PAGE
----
On Mon, Dec 3, 2012 at 3:26 PM, meekerdb <meeke...@verizon.net> wrote:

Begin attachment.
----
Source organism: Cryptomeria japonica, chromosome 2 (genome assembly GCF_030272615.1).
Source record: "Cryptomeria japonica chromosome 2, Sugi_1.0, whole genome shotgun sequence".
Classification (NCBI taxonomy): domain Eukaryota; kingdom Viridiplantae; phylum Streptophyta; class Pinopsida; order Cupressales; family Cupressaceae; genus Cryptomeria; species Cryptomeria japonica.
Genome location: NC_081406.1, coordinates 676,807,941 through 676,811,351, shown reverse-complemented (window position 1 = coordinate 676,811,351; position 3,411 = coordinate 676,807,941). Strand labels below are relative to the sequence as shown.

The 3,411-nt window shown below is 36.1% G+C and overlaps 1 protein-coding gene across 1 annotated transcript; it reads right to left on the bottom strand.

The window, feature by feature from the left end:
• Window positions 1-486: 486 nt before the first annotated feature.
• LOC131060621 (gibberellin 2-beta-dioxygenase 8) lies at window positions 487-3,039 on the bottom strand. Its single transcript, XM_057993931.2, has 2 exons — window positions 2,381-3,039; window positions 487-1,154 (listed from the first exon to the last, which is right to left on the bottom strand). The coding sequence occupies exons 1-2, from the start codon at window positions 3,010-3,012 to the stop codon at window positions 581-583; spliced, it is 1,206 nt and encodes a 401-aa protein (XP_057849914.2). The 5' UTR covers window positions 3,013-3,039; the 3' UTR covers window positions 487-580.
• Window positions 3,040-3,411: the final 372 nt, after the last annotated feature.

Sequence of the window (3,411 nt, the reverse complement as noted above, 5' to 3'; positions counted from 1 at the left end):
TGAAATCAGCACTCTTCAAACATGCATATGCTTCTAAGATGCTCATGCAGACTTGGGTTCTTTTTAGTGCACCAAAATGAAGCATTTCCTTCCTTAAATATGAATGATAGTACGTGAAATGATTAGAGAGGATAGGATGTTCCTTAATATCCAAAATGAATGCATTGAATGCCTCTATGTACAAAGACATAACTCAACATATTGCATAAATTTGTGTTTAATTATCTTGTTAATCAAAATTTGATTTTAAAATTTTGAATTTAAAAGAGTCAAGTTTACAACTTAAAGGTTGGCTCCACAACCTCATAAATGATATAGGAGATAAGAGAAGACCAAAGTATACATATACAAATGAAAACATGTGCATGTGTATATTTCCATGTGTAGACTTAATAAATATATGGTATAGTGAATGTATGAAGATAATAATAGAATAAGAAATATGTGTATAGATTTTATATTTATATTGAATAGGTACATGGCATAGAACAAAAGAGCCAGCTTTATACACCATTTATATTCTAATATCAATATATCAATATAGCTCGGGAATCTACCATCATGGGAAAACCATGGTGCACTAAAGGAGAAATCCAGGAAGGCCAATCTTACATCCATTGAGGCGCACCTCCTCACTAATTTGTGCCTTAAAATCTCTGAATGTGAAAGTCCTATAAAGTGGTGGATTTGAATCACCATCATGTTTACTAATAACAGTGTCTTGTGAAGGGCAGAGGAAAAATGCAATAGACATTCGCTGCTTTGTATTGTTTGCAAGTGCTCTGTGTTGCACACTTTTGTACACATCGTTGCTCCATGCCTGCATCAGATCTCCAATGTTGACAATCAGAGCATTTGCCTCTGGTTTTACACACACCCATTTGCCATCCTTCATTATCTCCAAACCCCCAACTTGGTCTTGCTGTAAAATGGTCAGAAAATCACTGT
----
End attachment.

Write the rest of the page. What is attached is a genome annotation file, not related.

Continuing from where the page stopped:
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> > > That's where you're wrong; read the paper more carefully. If you record > the which-way the interference is lost. [...] The interference pattern > occurs *only* if the which way information is *erased* > Nope, you've got it exactly precisely backwards yet again. I quote from http://en.wikipedia.org/wiki/Wheeler%27s_delayed_choice_experiment:<http://en.wikipedia.org/wiki/Wheeler%27s_delayed_choice_experiment> " If the experimenters know which slit it goes through, the photon will behave as a particle. If they do not know which slit it goes through, the photon will behave as if it were a wave when it is given an opportunity to interfere with itself. " Or you don't like Wikipedia http://www4.ncsu.edu/unity/lockers/users/f/felder/public/kenny/papers/quantum.html : *" *when we don't know which slit the photons are going through, we get a wave interference pattern. When we do know which slit each photon traveled through, no interference pattern."* *Or maybe* you prefer this: *http://grad.physics.sunysb.edu/~amarch/* * "One can set up a measurement to "watch" which slit a photon goes through. It can be determined that the photon went through one slit and not the other. However, once this is kind of measurement is set up, the photons will no longer collectively produce a nice pattern of bright and dark spots. Instead they will strike the screen in one big bright spot, as if there were only one slit instead of two." Or perhaps this: http://theobservereffect.wordpress.com/the-most-beautiful-experiment/ "If one neglects to observe which slit a photon passes through, it appears to interfere with itself, suggesting that it behaves as a wave by traveling through both slits at once. But, if one chooses to observe the slits, the interference pattern *disappears*, and each photon travels through only one of the slits." * *Actually you don't need other people to tell you this you can figure this out on your own; if you only have one slit then obviously you know which slit the photon went through and there is no interference pattern. But if you have 2 closely slits then you don't know which slit the photon went through and you get a interference pattern. John K Clark * * -- You received this message because you are subscribed to the Google Groups "Everything List" group. To post to this group, send email to everything-list@googlegroups.com. To unsubscribe from this group, send email to everything-list+unsubscr...@googlegroups.com. For more options, visit this group at http://groups.google.com/group/everything-list?hl=en.